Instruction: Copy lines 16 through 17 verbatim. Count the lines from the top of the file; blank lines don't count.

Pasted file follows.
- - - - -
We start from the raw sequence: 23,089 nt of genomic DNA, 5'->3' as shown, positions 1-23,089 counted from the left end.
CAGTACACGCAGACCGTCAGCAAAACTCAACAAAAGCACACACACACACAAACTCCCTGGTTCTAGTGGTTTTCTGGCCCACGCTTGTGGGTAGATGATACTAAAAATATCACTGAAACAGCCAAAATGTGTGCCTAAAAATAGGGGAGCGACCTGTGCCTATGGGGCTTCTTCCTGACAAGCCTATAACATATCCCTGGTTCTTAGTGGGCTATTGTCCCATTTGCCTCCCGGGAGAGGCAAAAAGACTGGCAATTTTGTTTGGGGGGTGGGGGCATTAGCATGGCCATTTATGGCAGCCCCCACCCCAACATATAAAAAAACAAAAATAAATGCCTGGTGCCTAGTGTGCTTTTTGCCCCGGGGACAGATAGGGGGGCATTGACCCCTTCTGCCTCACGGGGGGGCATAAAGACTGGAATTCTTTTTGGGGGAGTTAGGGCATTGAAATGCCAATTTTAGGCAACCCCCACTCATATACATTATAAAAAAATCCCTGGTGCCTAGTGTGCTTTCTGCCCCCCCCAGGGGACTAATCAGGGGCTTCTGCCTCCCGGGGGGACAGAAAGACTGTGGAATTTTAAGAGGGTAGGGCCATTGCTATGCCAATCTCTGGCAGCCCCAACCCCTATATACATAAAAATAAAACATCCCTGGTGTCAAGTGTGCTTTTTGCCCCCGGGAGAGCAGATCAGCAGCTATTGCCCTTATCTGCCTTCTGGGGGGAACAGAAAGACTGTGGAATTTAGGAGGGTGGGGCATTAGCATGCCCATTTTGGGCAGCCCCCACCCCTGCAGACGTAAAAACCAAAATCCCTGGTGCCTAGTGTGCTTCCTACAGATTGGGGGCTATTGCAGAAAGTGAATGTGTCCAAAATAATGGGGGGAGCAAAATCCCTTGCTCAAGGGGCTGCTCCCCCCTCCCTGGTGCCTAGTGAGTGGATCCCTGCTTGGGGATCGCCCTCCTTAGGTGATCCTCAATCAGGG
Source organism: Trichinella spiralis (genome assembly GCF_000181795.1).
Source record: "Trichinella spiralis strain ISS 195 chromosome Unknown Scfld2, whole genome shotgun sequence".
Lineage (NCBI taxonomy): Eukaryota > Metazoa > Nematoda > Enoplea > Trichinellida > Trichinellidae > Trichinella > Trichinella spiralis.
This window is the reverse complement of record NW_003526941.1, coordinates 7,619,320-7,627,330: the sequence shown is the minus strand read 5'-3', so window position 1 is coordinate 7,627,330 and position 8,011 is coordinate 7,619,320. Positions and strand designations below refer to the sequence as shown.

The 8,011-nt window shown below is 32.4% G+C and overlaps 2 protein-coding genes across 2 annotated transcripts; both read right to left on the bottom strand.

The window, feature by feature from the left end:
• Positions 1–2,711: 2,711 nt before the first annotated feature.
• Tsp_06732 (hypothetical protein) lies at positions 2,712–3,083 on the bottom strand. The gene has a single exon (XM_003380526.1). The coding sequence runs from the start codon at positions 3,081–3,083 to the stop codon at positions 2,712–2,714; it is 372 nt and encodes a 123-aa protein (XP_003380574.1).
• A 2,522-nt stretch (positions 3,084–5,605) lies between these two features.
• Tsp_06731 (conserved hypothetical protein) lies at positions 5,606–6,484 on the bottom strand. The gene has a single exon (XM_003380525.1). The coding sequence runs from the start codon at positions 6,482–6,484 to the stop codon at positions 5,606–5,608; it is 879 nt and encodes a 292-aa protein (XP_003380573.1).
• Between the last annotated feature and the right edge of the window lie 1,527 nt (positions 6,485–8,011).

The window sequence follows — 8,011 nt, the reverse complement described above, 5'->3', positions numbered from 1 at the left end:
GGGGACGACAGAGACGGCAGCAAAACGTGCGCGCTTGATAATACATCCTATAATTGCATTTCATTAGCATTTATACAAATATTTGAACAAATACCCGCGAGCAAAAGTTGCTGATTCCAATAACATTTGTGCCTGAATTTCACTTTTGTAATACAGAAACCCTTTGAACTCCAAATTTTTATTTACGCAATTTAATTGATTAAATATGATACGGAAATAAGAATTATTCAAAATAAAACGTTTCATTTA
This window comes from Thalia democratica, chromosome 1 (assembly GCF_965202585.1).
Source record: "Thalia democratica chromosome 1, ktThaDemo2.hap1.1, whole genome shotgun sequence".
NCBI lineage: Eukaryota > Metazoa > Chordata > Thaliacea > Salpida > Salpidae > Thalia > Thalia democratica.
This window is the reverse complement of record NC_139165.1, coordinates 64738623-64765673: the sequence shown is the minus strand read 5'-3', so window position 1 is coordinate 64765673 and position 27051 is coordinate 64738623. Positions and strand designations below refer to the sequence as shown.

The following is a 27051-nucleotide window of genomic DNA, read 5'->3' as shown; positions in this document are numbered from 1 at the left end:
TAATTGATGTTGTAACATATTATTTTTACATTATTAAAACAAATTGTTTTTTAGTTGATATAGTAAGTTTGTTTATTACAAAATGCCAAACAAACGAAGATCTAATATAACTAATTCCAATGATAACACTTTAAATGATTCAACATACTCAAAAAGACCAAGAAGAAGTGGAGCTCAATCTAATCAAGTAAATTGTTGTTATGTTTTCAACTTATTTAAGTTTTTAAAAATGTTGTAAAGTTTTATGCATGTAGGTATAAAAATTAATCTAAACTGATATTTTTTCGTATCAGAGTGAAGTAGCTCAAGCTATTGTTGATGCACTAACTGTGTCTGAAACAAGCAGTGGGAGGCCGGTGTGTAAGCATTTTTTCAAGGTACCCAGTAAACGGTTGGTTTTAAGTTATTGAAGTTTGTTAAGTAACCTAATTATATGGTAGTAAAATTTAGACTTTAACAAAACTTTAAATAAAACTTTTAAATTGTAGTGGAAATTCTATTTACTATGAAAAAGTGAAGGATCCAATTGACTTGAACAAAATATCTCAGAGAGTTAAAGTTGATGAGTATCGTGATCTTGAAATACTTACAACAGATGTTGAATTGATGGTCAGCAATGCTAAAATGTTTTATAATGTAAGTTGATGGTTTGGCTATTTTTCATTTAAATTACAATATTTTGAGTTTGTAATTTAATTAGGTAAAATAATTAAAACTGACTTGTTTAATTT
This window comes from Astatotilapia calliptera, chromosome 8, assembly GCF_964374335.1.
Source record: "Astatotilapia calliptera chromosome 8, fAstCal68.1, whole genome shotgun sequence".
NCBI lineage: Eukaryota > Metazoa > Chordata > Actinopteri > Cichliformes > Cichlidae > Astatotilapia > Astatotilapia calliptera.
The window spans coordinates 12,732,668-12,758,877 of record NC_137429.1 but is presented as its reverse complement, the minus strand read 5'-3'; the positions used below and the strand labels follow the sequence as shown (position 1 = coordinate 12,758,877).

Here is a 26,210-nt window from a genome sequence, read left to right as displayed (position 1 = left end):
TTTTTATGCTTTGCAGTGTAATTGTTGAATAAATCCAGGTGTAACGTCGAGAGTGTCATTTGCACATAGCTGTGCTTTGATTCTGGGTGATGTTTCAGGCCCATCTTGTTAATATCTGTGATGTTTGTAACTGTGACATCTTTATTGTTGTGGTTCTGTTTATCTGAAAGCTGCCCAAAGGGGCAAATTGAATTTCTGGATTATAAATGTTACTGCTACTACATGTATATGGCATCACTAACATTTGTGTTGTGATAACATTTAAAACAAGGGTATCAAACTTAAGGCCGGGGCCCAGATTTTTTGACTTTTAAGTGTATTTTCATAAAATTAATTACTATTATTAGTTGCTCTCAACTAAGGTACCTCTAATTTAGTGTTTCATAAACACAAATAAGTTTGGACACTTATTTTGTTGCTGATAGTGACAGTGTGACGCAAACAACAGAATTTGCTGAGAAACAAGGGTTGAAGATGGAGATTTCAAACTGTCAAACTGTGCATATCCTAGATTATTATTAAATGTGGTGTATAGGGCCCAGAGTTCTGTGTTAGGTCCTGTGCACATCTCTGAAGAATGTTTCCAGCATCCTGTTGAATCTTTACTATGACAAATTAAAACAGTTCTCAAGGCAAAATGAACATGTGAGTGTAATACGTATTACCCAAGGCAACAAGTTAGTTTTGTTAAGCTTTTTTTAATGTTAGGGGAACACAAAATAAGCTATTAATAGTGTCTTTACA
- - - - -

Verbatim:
This window comes from Thalia democratica, chromosome 1 (assembly GCF_965202585.1).
Source record: "Thalia democratica chromosome 1, ktThaDemo2.hap1.1, whole genome shotgun sequence".